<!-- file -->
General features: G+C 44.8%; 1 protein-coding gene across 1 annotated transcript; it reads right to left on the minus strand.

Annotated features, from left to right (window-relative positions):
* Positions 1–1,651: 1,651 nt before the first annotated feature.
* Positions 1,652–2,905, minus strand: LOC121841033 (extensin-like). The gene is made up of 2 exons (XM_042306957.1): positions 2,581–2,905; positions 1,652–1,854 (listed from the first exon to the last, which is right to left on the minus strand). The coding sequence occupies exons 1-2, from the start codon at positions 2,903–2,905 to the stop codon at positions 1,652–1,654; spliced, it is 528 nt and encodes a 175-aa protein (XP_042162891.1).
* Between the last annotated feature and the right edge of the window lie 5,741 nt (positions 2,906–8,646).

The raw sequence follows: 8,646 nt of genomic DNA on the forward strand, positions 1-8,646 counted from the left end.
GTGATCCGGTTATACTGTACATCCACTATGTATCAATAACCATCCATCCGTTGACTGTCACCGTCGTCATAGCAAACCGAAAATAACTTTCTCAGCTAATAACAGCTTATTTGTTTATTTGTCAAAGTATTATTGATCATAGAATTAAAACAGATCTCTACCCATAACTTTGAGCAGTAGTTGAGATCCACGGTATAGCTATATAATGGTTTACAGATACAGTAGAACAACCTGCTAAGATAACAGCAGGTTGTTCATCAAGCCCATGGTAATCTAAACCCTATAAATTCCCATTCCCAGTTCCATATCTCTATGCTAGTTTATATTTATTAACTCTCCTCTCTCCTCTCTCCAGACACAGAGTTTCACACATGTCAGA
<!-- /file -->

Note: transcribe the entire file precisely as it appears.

General features: G+C 44.8%; 1 protein-coding gene across 1 annotated transcript; it reads right to left on the minus strand.

Annotated features, from left to right (window-relative positions):
* Positions 1–1,651: 1,651 nt before the first annotated feature.
* Positions 1,652–2,905, minus strand: LOC121841033 (extensin-like). The gene is made up of 2 exons (XM_042306957.1): positions 2,581–2,905; positions 1,652–1,854 (listed from the first exon to the last, which is right to left on the minus strand). The coding sequence occupies exons 1-2, from the start codon at positions 2,903–2,905 to the stop codon at positions 1,652–1,654; spliced, it is 528 nt and encodes a 175-aa protein (XP_042162891.1).
* Between the last annotated feature and the right edge of the window lie 5,741 nt (positions 2,906–8,646).

The raw sequence follows: 8,646 nt of genomic DNA on the forward strand, positions 1-8,646 counted from the left end.
GTGATCCGGTTATACTGTACATCCACTATGTATCAATAACCATCCATCCGTTGACTGTCACCGTCGTCATAGCAAACCGAAAATAACTTTCTCAGCTAATAACAGCTTATTTGTTTATTTGTCAAAGTATTATTGATCATAGAATTAAAACAGATCTCTACCCATAACTTTGAGCAGTAGTTGAGATCCACGGTATAGCTATATAATGGTTTACAGATACAGTAGAACAACCTGCTAAGATAACAGCAGGTTGTTCATCAAGCCCATGGTAATCTAAACCCTATAAATTCCCATTCCCAGTTCCATATCTCTATGCTAGTTTATATTTATTAACTCTCCTCTCTCCTCTCTCCAGACACAGAGTTTCACACATGTCAGA